The funny part about that Browns-Texans trade from March? Barnwell actually suggested it in a previous column. NFL teams pay attention to what he writes and his idea about trading Cousins now before the season begins actually makes a ton of sense.

Here’s the problem: the Redskins aren’t a sensible franchise.

Monday’s statement wasn’t even the most embarrassing storyline from yet another tumultuous offseason. After finishing above .500 in consecutive seasons for the first time since 1996-97, Dan Snyder and Allen fired general manager Scot McCloughan. They cited McCloughan’s drinking problem, even though The Undefeated had a source saying Allen brushes his teeth with Coors Light. Snyder and Allen were threatened by McCloughan’s superior talent evaluation and rough around the edges style. Snyder and Allen would rather lose football games than lose control of power.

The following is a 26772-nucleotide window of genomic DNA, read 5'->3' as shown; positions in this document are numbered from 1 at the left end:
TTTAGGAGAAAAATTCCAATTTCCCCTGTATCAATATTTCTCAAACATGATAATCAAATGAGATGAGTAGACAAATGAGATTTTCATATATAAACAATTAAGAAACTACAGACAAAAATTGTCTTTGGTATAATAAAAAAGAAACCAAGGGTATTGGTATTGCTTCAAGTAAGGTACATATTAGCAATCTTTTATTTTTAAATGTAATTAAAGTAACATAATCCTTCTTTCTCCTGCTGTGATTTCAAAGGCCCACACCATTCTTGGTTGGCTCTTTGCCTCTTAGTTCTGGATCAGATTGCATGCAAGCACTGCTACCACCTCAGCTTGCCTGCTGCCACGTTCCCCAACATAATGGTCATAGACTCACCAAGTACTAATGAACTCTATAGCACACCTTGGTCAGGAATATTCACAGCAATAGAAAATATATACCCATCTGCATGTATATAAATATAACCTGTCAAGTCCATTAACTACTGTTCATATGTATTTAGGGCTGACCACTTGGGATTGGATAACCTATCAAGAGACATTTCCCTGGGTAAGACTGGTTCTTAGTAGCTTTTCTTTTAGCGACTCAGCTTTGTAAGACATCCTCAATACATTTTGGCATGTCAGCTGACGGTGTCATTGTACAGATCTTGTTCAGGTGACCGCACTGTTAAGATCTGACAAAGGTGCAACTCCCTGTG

I’ve been reporting for months the last thing Snyder wants to see is a reunion between Shanahan and Cousins. His fear is Redskins fans will finally wake up to his nearly 20 years of incompetence and stop showing up to a decaying FedEx Field. His bad blood with the Shanahan family supersedes making a smart football transaction. Sadly for Washingtonians, that’s who the Redskins have become: a franchise that puts their owners’ personal feelings above winning.

So even if Doug Williams — the new head of personnel, or shall we say the latest Snyder/Allen puppet — approaches his bosses about trading Cousins now, expect them to veto the trade, at least if it’s to San Francisco.